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Labor and Delivery Complications

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Labor and delivery complications can negatively impact the mother and the baby and, at times, even be life-threatening.

Medically reviewed by

Dr. Sanap Sneha Umrao

Published At July 11, 2023
Reviewed AtJuly 13, 2023


As per CDC (Centers for Disease Control) reports, there has been an increase in SMM (severe maternal morbidity) in recent years in the United States due to pre-pregnancy obesity, underlying chronic health conditions, and increased maternal age. Labor complications can lead to extended hospitalizations, more hospital expenses, and, most importantly, a negative maternal and child health impact. And in some cases, the complications can even be life-threatening.

What Is the Reason Behind Labor and Delivery Complications?

Labor and delivery usually do not cause severe problems, as they are normal physiologic processes. Though rare, complications can occur during labor and delivery for various reasons. The risk of developing complications depends on various factors, like maternal medical history, the vigilance of the healthcare team, and the current pregnancy.

The labor type also affects risk:

Cesarean Delivery:

In cesarean delivery, an incision is made in the uterus and abdomen to deliver the baby. It can be a maternal choice or is indicated in case of fetus malpositioning, overly large baby, prolonged labor, maternal complications, placental anomalies, etc.

The complications associated with cesarean sections are:

  • Blood clot.

  • Infection of the incision.

  • Blood loss.

  • Endometritis.

  • Anesthesia complications.

  • Injury to adjacent organs, bladder, and bowel.

Vaginal Delivery:

The natural form of birth in which the baby is pushed through the birth canal is called vaginal delivery.

Complications associated with vaginal delivery include:

  • Prolonged labor.

  • Postpartum hemorrhage.

  • Maternal distress.

  • Postpartum depression.

  • Tearing.

  • Injury to the baby.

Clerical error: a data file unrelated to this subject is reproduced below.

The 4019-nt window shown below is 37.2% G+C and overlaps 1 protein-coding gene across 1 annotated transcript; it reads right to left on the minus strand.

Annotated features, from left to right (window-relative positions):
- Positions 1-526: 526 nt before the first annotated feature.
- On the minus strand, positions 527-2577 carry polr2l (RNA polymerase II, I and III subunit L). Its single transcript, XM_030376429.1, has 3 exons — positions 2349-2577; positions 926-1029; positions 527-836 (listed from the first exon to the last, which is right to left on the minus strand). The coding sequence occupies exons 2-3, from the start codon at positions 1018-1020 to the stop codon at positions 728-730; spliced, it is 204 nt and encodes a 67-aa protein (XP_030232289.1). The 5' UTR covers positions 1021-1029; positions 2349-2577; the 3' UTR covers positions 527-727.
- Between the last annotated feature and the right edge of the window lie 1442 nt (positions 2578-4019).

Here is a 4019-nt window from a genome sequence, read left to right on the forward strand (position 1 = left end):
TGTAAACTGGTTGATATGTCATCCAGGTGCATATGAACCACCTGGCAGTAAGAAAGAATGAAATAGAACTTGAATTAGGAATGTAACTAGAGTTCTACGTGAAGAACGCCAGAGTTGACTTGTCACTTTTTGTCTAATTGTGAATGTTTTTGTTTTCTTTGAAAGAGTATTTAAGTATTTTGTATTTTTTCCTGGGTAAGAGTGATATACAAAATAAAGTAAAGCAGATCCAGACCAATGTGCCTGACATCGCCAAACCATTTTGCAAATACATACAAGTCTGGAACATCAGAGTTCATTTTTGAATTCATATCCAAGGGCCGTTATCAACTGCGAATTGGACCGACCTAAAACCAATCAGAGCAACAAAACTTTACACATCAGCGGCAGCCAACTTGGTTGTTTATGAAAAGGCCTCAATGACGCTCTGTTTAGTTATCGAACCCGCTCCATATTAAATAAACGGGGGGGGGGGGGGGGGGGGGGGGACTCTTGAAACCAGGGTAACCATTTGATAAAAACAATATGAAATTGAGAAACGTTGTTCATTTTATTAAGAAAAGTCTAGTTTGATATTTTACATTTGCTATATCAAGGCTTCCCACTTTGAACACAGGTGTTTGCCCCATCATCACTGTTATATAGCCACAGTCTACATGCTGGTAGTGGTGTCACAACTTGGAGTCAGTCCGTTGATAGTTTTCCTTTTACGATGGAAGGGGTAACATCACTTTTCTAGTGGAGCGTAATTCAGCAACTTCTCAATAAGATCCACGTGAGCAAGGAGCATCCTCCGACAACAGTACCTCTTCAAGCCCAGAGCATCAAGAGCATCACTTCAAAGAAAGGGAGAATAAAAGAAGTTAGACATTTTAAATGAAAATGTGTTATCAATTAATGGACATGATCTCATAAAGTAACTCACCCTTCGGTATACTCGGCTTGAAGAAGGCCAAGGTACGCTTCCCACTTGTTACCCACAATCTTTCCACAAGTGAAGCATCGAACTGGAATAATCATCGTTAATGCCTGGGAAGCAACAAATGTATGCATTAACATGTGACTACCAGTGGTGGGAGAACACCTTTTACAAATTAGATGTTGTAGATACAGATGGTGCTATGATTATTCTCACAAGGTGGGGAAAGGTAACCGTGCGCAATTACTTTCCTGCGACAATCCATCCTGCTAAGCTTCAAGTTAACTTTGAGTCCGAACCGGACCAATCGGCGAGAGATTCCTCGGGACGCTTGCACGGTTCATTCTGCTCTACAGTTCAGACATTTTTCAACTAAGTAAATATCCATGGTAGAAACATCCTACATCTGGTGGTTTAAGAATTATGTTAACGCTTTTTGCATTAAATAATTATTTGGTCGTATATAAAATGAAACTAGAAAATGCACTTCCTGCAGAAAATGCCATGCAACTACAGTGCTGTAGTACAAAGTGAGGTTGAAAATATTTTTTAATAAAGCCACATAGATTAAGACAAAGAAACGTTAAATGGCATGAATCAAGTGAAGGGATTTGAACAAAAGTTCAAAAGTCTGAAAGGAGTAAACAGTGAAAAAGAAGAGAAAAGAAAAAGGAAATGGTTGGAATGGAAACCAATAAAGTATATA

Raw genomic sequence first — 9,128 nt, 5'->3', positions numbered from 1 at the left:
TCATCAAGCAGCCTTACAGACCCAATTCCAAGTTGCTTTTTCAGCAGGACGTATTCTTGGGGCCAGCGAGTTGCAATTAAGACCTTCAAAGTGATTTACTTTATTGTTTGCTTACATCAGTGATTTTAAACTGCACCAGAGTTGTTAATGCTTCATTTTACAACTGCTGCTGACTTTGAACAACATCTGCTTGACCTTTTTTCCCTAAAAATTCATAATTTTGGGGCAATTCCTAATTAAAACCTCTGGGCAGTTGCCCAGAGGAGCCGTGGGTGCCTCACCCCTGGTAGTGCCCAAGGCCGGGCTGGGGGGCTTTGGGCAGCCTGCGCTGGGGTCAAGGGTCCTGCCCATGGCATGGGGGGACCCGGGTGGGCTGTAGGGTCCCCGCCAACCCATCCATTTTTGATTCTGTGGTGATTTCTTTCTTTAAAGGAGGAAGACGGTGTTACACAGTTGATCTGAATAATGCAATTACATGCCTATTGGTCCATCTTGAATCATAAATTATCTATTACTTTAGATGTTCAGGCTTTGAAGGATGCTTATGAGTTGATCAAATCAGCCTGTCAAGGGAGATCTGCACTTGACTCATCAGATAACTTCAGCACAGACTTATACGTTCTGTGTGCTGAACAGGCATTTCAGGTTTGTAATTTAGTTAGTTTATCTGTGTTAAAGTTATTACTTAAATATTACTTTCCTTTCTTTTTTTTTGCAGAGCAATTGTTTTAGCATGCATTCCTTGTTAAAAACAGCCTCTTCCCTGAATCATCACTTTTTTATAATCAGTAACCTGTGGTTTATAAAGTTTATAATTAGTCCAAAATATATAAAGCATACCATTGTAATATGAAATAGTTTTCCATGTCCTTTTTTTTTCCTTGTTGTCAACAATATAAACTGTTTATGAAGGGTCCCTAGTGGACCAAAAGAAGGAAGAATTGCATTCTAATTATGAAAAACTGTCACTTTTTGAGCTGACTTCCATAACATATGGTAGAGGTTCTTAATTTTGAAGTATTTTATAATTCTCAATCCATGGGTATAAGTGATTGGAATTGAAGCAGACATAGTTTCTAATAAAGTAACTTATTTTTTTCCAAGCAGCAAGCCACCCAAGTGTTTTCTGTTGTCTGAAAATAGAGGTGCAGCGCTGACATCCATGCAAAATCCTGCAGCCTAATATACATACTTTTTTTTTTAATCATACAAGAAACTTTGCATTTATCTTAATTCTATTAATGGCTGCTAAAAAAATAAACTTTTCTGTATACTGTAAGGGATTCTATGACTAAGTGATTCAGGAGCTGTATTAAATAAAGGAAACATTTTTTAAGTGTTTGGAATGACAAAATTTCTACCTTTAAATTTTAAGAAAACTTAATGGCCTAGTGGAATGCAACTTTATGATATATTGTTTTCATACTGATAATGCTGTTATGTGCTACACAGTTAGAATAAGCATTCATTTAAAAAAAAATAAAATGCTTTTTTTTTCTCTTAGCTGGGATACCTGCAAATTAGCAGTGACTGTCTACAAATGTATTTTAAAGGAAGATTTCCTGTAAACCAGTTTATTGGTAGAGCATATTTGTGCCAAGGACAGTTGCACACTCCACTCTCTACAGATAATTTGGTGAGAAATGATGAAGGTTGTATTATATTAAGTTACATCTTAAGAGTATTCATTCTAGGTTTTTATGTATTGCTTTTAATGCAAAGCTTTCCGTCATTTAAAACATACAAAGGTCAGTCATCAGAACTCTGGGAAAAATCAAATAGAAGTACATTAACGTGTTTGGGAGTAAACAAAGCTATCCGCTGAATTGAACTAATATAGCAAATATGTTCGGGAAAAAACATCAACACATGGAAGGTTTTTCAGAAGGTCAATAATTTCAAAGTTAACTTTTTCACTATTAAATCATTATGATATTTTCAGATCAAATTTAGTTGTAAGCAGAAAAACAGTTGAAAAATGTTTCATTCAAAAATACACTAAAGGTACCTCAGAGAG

Who Are at Risk of Developing Labor and Delivery Complications?

Women who are at risk for developing delivery complications are those with the following medical conditions:

  • Diabetes.

  • Hypertension.

  • Kidney diseases.

  • Anemia.

  • Sexually transmitted infections.

  • Epilepsy.

Other risk factors include:

  • Increased maternal age.

  • Multiple pregnancies.

  • History of preterm birth.

  • Smoking and alcohol use during pregnancy.

  • Certain medications.

  • Eating disorders like anorexia.

  • When the placenta covers the cervix (placental previa).

  • Overdistended uterus (abnormally large uterus).

What Are the Different Delivery Complications?

Some of the common delivery complications are:

Post-partum Hemorrhage:

Postpartum hemorrhage is a common and serious complication associated with childbirth. An estimated blood loss of greater than 500 mL associated with vaginal birth and blood loss greater than 1000 mL associated with C-section birth is called postpartum hemorrhage.

The symptoms of postpartum hemorrhage are:

  • Persistent uncontrolled bleeding.

  • Increased heart rate.

  • Reduction in red blood cell count.

  • Reduction in blood pressure.

  • Pain and swelling in the vaginal region.

The management of postpartum hemorrhage involves:

  • Uterine atony (inadequate uterine contraction and a common cause of postpartum hemorrhage) is managed by bimanual massage. In this technique, the vaginal hand compresses the anterior aspect of the uterus, and the abdominal hand compresses the posterior aspect of the uterus.

  • Medications used for management include uterotonic agents like oxytocin, ergot alkaloids, and prostaglandins.

  • Removing placental pieces from the uterus.

  • Blood transfusion.

  • Repairing cervical, vaginal, and uterine lacerations.